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Nat Commun. 2014 Aug 12;5:4611. doi: 10.1038/ncomms5611.

Compact genome of the Antarctic midge is likely an adaptation to an extreme environment.

Author information

1
1] Department of Genetics, Stanford University, 300 Pasteur Drive, Stanford, California 94305, USA [2] School of Biological Sciences, Washington State University, 100 Dairy Road, Pullman, Washington 99164, USA.
2
1] Department of Entomology, Ohio State University, 300 Aronoff Laboratory, 318W. 12th Avenue, Columbus, Ohio 43210, USA [2] Department of Evolution, Ecology and Organismal Biology, Ohio State University, 300 Aronoff Laboratory, 318W. 12th Avenue, Columbus, Ohio 43210, USA [3].
3
1] Department of Biology, Stanford University, 371 Serra St., Stanford, California 94305, USA [2] Institut des Sciences de l'Evolution, UMR5554 CNRS-Université Montpellier 2, Montpellier Cedex 05, France [3].
4
1] Department of Entomology, Ohio State University, 300 Aronoff Laboratory, 318W. 12th Avenue, Columbus, Ohio 43210, USA [2] Department of Entomology and Nematology, University of Florida, Gainesville, Florida 32611, USA.
5
1] Department of Genetics, Stanford University, 300 Pasteur Drive, Stanford, California 94305, USA [2] Department of Plant Biology, Carnegie Institution for Science, Stanford, California 94305, USA.
6
Department of Entomology, Texas A&M University, College Station, Texas 77843, USA.
7
Department of Genetics, Stanford University, 300 Pasteur Drive, Stanford, California 94305, USA.
8
Department of Zoology, Miami University, Oxford, Ohio 45056, USA.
9
1] Department of Entomology, Ohio State University, 300 Aronoff Laboratory, 318W. 12th Avenue, Columbus, Ohio 43210, USA [2] Department of Evolution, Ecology and Organismal Biology, Ohio State University, 300 Aronoff Laboratory, 318W. 12th Avenue, Columbus, Ohio 43210, USA.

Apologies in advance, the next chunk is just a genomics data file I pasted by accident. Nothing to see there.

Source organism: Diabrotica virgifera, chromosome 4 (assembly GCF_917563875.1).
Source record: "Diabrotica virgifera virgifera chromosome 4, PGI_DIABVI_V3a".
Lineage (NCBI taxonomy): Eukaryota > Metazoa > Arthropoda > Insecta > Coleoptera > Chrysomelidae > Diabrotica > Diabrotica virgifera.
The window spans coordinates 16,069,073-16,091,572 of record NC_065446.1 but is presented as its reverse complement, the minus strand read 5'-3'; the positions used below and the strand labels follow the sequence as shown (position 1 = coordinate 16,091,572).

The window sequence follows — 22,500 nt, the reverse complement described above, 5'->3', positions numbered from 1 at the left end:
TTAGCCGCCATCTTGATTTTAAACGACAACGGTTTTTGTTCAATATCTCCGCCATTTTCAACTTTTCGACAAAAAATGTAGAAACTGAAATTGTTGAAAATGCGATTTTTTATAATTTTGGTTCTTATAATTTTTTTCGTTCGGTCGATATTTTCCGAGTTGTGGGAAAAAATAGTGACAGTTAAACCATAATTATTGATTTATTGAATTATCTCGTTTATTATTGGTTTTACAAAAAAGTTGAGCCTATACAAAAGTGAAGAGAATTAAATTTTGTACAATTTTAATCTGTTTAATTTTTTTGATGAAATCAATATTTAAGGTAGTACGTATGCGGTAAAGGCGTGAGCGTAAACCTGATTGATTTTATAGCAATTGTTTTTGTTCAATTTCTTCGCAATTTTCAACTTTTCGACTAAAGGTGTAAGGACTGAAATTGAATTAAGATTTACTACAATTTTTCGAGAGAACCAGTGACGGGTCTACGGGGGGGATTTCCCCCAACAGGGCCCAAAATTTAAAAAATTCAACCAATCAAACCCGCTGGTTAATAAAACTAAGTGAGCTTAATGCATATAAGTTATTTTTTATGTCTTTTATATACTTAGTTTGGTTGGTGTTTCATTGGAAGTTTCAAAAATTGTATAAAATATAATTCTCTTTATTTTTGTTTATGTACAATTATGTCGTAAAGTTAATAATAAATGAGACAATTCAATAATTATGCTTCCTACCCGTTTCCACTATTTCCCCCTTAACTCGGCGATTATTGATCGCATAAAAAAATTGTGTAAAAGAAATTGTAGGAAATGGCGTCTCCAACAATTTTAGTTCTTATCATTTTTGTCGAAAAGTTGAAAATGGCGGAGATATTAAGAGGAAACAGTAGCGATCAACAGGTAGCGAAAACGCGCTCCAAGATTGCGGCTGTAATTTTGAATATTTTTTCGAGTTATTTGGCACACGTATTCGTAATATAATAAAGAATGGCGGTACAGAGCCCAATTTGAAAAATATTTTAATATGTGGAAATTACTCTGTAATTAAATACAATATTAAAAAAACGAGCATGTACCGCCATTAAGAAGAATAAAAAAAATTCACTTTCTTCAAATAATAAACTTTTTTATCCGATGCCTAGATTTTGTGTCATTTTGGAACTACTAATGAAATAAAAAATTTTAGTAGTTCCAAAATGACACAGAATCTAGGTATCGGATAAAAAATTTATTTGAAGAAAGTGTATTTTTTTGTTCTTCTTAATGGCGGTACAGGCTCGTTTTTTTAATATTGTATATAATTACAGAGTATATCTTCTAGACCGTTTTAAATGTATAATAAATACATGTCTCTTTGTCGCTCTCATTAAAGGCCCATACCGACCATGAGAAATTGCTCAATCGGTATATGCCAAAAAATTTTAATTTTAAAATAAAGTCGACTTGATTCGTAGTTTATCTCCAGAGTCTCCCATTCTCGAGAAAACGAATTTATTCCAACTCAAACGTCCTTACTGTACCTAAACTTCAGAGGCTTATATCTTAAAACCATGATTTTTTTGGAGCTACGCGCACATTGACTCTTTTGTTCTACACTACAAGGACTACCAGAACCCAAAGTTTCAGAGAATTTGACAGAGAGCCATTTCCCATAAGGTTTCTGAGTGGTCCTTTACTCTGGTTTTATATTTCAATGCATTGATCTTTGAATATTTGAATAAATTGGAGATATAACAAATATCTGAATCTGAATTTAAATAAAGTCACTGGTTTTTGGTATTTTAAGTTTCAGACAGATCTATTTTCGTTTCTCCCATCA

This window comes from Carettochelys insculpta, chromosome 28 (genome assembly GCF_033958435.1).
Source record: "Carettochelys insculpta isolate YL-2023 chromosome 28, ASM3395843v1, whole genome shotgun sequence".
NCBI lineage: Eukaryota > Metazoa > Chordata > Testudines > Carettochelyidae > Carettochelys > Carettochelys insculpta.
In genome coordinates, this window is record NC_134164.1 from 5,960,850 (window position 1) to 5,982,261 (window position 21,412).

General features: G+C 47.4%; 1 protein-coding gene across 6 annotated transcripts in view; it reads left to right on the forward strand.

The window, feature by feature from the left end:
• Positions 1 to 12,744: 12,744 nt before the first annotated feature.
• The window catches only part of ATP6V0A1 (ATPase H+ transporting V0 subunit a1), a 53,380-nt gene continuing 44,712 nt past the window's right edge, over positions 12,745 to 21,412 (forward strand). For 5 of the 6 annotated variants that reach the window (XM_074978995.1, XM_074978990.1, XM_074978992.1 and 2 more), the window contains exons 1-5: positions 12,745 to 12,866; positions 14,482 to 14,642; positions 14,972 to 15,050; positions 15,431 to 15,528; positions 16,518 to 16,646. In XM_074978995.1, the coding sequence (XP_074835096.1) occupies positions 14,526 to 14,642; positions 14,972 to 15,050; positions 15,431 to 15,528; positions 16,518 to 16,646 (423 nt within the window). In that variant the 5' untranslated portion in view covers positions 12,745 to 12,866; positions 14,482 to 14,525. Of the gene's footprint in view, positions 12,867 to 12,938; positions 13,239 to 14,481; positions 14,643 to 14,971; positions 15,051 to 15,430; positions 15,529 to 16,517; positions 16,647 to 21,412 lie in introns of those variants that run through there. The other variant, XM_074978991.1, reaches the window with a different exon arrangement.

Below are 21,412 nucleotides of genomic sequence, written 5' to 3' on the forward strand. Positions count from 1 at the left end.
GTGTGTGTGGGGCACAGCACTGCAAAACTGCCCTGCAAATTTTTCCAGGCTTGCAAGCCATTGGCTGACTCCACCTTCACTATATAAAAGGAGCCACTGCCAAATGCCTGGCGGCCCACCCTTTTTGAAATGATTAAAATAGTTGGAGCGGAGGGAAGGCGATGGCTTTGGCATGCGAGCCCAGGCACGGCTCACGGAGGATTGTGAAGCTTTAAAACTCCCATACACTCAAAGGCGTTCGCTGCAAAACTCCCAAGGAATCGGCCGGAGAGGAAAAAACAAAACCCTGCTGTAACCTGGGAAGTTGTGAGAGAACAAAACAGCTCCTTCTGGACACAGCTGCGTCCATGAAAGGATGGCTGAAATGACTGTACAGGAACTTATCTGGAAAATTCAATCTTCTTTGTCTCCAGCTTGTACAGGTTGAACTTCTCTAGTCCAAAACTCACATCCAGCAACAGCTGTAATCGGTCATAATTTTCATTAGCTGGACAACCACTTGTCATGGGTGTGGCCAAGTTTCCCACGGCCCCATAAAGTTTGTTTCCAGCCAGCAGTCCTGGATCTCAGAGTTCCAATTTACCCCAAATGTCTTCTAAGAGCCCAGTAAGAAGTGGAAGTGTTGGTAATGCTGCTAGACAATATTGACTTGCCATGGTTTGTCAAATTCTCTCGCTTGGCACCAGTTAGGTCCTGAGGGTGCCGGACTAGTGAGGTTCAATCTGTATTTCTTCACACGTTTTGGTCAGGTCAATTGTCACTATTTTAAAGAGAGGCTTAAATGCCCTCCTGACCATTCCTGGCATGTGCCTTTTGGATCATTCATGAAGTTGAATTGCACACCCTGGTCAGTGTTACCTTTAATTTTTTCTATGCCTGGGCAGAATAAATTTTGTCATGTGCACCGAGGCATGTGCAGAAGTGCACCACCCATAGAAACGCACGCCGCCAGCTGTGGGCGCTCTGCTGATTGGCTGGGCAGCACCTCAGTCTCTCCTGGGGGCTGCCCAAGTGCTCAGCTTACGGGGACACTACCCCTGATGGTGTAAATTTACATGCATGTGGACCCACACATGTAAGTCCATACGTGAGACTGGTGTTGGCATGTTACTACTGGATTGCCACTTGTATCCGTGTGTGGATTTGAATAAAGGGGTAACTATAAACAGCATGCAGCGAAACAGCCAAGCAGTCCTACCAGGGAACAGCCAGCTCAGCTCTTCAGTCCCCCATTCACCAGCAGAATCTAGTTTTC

Abstract

The midge, Belgica antarctica, is the only insect endemic to Antarctica, and thus it offers a powerful model for probing responses to extreme temperatures, freeze tolerance, dehydration, osmotic stress, ultraviolet radiation and other forms of environmental stress. Here we present the first genome assembly of an extremophile, the first dipteran in the family Chironomidae, and the first Antarctic eukaryote to be sequenced. At 99 megabases, B. antarctica has the smallest insect genome sequenced thus far. Although it has a similar number of genes as other Diptera, the midge genome has very low repeat density and a reduction in intron length. Environmental extremes appear to constrain genome architecture, not gene content. The few transposable elements present are mainly ancient, inactive retroelements. An abundance of genes associated with development, regulation of metabolism and responses to external stimuli may reflect adaptations for surviving in this harsh environment.

PMID:
25118180
PMCID:
PMC4164542
DOI:
10.1038/ncomms5611
[Indexed for MEDLINE]
Free PMC Article

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